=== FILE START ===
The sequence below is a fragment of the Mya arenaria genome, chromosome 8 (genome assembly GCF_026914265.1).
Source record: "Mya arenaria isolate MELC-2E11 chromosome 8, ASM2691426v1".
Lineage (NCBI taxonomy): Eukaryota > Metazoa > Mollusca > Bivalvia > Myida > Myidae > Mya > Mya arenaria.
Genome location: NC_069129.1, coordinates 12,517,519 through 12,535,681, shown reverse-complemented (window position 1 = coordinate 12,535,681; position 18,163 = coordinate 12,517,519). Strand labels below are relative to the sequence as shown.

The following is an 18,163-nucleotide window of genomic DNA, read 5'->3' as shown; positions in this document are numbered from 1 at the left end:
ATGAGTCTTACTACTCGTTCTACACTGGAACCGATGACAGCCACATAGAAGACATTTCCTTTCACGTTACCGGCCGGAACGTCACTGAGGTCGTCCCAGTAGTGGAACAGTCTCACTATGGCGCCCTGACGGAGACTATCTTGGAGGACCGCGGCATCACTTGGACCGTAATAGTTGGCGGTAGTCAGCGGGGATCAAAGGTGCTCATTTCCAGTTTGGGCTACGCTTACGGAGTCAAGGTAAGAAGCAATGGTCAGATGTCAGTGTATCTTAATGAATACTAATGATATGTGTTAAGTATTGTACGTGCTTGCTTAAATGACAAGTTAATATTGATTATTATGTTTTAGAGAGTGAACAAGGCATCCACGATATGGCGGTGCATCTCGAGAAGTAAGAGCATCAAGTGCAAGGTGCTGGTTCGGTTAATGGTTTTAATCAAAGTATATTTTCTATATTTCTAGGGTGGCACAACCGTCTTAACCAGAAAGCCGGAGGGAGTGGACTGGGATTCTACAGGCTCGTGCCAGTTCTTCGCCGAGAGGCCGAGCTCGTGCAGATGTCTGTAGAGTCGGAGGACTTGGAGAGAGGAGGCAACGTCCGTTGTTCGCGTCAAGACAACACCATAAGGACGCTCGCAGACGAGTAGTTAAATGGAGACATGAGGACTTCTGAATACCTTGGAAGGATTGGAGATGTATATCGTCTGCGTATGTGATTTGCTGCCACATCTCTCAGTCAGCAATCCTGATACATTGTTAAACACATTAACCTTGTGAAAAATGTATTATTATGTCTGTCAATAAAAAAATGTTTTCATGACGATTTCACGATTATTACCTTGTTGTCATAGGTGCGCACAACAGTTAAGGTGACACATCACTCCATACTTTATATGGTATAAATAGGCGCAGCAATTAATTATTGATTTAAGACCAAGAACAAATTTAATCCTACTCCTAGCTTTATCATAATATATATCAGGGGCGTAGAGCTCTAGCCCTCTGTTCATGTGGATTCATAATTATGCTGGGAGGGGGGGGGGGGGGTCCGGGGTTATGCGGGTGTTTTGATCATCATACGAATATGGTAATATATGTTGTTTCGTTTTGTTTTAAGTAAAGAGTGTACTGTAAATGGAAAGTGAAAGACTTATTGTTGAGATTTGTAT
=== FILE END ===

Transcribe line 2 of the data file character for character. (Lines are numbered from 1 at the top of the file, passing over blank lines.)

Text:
Source record: "Mya arenaria isolate MELC-2E11 chromosome 8, ASM2691426v1".